Brett Ballantini

Brett Ballantini

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Brett most recently logged a couple of beats at CSNChicago, first following the Blackhawks and covering their first Stanley Cup win in 49 years, then shifting to the South Side and the White Sox.

His sportswriting career began right before the turn of the century, first as an editor for Basketball News and later editing Basketball Digest and Bowling Digest. He has written for Baseball Digest and the Chicago White Sox and MLB World Series programs, as well as Slam, Hoop, Inside Stuff, Courtside, Rinkside, and numerous NBA game programs. He has been featured in ESPN the Magazine, the Chicago Sun-Times, the Baltimore Sun and Crain's Chicago Business, and on NBA-TV, NHL.com, MLB.com, WLS-TV, WGN-TV and the BBC. He's also written features for the NBA Finals and NBA All-Star Game programs.

Brett is the author of the essential baseball reference work 'The Wit and Wisdom of Ozzie Guillen.' When Ozzie first saw the book, on Opening Night 2006, he cracked wise to those in his manager's office, asking, "What's wisdom?" To which owner Jerry Reinsdorf replied, "Don't worry, Ozzie. You don't have any." Precognitive, Jerry is.

A lifelong Chicago sports fan, the first game Brett attended was on Dec. 4, 1976, watching the Bulls snap a (still) franchise-record 13-game losing streak and setting in motion the playoff run that would come to be defined as the Miracle on Madison. At Brett's first White Sox game on June 4, 1977, Richie Zisk of the South Side Hit Men homered over the roof at Comiskey Park at a time when the feat was as rare as a no-hitter. Brett's first Chicago Bears game was on Oct. 7, 1984, when Walter Payton broke the all-time NFL career rushing mark.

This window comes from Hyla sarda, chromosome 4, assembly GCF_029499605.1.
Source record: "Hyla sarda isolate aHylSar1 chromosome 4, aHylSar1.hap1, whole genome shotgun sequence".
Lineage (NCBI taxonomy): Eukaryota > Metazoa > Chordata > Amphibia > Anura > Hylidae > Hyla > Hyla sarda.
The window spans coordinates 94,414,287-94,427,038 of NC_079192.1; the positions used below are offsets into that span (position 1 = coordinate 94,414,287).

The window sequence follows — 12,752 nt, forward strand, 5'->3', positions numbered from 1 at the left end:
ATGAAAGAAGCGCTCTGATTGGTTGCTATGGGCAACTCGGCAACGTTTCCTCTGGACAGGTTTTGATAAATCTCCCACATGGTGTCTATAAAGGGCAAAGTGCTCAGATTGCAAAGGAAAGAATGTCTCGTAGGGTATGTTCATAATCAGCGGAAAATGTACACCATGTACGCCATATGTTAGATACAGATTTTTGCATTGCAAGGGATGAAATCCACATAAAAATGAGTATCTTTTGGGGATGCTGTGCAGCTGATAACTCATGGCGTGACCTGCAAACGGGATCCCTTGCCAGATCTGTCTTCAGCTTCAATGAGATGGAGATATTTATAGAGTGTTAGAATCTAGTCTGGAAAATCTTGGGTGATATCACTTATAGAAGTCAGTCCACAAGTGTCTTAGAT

More than anything, however, Brett is a baseball and a White Sox fan, having seen hundreds of games over his lifetime, including a walk-off grand slam by Carlos Lee to defeat the Cubbies, the infamous Michael Barrett sucker-punch on A.J. Pierzynski, a then-season record home run by Oscar Gamble in 1977, Bobby Thigpen's 50th season save and the classic Blackout tiebreaker win over the Twins in 2008. There have been many pilgrimages to see the team, including a September 1990 drive up from Texas to see a final series at Comiskey Park, an April 1991 flight to see the otherwise-unmentionable first game at the then-New Comiskey Park, outrunning a snowstorm to see the White Sox be whitewashed in late September at Kauffman Stadium, and a jaunt down to the juice box in 2005 to catch the club take on the former Devil Rays.